"I believe this is about greed. I think it's about greed for a small group," said Callahan, alluding to the promise of financial gains once the two credit union giants convert to stock form after switching to a mutual, as planned.

He worried that if the $1.4-billion Community CU conversion is successful, it could encourage more credit unions to opt for the mutual savings bank charter. "If we don't stop this one, it's Katie bar the door."

The outspoken former chief credit union regulator also took Dick Ensweiler, president of the Texas CU League and chairman of CUNA, to task for what he called a lack of action on the conversion. "I, for the life of me, thought Dick Ensweiler was more of a fighter," said Callahan. "I think he's more impressed with himself being chairman of CUNA. (But) when he goes home to Texas there'll be nothing left, they'll (the credit unions) all be banks."

Ensweiler was unavailable for comment by presstime, as was Gary Base, CEO of Community Credit Union and Larry Duckworth of OmniAmerican Credit Union.

Dorety was more careful with his criticism, emphasizing that he was not speaking for CUNA. "I don't want to criticize what anyone has done or not done. But I've read some of the (conversion) disclosures to folks, and I'm not an attorney, but it seems to me that if it is not misrepresented what is occurring it sure is very, very unclear what they are doing and that they are masking what they are doing."

In Tampa Fla., GTE FCU CEO Bucky Sebastian agreed. "The credit unions that do this are given an enormous amount of cover by the federal agencies," he told The Credit Union Journal. "Their pat defense is 'we've done everything that is required by the federal regulators.' That may be true, but that's not sufficient protection for the owners of the credit union. You may have said everything you HAD to say, but that isn't necessarily everything you NEED to say."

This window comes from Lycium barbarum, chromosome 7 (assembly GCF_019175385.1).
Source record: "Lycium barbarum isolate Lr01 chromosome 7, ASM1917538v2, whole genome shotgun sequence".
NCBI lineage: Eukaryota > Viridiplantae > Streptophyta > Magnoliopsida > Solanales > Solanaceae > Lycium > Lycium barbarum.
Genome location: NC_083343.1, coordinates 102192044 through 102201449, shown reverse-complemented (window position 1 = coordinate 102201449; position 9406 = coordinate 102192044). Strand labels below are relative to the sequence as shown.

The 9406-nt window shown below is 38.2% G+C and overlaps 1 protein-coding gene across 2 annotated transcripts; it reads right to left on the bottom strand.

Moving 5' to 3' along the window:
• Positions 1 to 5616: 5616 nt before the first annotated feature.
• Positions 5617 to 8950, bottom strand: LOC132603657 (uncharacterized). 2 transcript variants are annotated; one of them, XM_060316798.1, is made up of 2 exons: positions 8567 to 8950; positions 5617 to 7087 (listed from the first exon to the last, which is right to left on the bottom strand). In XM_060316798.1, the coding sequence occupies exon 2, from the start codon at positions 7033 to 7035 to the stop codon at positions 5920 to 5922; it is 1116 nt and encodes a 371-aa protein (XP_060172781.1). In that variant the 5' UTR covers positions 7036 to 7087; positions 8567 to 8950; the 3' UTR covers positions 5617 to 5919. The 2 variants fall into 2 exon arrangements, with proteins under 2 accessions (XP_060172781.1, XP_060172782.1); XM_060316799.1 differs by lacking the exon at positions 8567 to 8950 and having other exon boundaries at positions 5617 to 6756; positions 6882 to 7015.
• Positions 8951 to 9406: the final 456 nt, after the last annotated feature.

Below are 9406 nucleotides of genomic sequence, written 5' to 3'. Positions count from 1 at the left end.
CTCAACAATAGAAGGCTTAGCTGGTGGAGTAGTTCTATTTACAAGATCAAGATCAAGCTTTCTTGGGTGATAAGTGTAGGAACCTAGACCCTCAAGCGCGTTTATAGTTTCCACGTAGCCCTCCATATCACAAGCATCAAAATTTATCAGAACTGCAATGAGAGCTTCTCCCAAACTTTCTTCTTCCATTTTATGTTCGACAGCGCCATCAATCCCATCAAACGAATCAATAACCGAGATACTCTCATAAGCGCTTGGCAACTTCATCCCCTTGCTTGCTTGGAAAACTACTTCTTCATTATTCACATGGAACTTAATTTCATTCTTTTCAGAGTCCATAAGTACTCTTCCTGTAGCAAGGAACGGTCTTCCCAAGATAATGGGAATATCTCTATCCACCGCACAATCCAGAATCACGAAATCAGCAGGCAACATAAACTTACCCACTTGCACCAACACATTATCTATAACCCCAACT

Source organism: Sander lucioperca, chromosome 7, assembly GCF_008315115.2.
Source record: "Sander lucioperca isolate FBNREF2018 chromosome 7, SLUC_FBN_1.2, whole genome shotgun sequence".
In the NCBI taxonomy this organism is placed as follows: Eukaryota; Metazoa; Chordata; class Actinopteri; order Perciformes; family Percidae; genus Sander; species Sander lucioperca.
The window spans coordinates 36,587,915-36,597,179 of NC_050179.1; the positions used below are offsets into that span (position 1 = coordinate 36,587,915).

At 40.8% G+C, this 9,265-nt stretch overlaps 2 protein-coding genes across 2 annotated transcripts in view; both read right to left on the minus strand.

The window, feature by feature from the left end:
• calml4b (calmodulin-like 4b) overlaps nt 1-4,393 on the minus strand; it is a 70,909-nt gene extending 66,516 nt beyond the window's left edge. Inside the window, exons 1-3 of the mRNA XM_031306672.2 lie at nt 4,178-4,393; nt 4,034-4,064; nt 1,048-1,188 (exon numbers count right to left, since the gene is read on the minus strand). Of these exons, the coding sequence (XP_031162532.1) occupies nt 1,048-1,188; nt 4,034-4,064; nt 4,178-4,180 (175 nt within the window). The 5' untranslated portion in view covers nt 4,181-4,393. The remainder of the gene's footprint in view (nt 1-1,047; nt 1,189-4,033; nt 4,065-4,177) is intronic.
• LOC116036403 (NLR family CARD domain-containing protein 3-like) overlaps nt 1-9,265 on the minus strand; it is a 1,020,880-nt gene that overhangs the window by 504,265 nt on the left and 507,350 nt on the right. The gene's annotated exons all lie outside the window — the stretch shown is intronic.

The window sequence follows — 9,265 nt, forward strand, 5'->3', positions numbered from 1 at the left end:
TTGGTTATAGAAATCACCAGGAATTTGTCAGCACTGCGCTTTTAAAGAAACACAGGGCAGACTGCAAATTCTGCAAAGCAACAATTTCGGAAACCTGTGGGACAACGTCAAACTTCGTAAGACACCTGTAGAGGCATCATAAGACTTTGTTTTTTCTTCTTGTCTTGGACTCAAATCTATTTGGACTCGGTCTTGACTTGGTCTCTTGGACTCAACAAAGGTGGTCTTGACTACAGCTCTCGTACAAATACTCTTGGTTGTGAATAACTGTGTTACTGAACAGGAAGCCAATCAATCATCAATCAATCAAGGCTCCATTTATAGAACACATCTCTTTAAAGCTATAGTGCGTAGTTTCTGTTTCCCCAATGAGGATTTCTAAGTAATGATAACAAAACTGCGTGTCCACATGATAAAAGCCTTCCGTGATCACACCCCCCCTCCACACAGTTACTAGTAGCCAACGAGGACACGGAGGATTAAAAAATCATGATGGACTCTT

Part of what is clouding the argument is the question over whether board members and executives are deciding to convert based on the opportunity for personal gain rather than what is best for the member.

"I'm very surprised that any credit union board would choose a bank charter over a credit union charter. It's hard to imagine that such a move is in the best interests of the member/owners who that board represents," Dorety told The Credit Union Journal. "I don't know why some credit unions try to convert other than the reasons they give, and I think we can all see through those."

'Like To See Open Discussion'